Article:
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an eyeglass-wearing couple standing outside an optician shop Dispensing opticians, known simply to most consumers as opticians, use prescriptions from ophthalmologists or optometrists to help patients select and fit eyeglasses and contact lenses.  A dispensing optician might consider a patient's lifestyle, occupation, prescription strength, and facial shape and features to recommend particular contact lenses, eyeglass frames, eyeglass lenses, and lens coatings.  Opticians measure the eyes of patients, prepare work orders, and fit eyeglass lenses and contact lenses to their patients.  In some cases, opticians grind and insert eyeglass lenses themselves, and some are also able to tint lenses.  Opticians can reshape or bend eyeglass frames to ensure optimal fit.

In order to become an optician you need a high school diploma, though many opticians have a college degree, or courses toward a college degree.  Some colleges and community colleges offer degree programs in becoming an optician.  However, many opticians get their experience through on-the-job training or through apprenticeship programs offered by larger optician organizations.  Apprenticeships typically last about two years, and enable the optician to learn about optical mathematics and physics, as well as how to use certain optical machinery.  About half of all states require that opticians are licensed, which may require a written exam, an apprenticeship, completion of a formal program, or a combination of these things.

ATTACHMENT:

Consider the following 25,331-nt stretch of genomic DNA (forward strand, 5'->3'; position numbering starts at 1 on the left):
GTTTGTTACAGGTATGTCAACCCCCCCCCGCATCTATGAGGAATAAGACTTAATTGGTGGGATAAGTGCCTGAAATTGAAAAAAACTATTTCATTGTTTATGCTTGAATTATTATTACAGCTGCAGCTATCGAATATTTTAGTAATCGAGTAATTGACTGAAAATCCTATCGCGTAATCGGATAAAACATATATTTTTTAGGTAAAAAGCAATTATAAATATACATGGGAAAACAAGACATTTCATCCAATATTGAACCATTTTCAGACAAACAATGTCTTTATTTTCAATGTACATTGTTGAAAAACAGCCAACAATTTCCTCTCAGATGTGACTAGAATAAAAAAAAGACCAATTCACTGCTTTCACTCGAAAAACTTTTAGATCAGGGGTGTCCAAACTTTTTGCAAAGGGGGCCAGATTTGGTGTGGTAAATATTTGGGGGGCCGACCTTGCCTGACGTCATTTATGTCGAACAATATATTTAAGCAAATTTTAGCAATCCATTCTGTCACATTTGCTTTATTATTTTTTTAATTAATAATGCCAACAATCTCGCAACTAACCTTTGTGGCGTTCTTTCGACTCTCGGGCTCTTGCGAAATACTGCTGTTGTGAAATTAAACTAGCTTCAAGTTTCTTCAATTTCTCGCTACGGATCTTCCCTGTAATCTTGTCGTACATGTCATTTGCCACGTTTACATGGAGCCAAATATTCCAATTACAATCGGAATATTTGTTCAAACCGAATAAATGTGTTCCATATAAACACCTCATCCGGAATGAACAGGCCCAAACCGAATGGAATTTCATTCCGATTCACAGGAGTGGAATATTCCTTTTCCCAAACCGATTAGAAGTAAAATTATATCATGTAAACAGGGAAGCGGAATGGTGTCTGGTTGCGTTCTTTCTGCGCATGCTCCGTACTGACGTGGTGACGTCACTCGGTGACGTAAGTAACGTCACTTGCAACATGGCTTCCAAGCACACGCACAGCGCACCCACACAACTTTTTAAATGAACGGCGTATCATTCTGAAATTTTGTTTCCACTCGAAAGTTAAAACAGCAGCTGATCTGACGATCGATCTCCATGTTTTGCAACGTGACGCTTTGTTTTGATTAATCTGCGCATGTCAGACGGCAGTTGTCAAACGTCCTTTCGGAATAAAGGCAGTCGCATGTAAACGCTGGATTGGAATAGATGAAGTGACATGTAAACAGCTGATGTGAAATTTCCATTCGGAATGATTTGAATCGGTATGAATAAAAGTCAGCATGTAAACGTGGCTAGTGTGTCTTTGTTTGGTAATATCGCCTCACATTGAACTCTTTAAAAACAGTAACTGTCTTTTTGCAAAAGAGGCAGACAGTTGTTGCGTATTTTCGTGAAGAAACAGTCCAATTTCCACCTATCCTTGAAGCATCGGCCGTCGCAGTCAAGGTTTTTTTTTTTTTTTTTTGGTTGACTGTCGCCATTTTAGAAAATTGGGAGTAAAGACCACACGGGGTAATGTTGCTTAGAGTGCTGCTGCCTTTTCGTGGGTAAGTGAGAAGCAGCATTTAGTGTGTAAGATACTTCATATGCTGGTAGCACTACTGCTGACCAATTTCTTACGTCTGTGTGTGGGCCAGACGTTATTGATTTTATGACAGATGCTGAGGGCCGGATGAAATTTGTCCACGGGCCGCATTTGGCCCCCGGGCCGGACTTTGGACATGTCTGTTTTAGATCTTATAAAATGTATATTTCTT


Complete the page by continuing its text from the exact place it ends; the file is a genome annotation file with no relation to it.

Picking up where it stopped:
Opticians typically work in medical facilities, offices, optical stores, or in department stores.  Opticians must be somewhat physically fit because they spend a good portion of their time on their feet.  In addition, they are exposed to hazards associated with glass cutting and lens-making on a regular basis.  Most dispensing opticians work during the 40-hour workweek, though those who work in malls or department stores may work evening and weekend hours.

In addition to having experience and skills, opticians must possess great attention to detail and manual dexterity.  Because they are working with the public, opticians must be pleasant, and have good communication skills and a professional appearance.

The job outlook for opticians keeps pace with the need for corrective lenses.  While laser surgery has decreased the need for corrective lenses, an aging population, as well as increased interest in contact lenses, means that there will be plenty of opportunities for opticians.

To learn about the certification exams for dispensing opticians and contact lens technicians, visit the American Board of Opticianry / National Contact Lens Examiners website.

Opticians in each State and Washington, DC


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About Opticians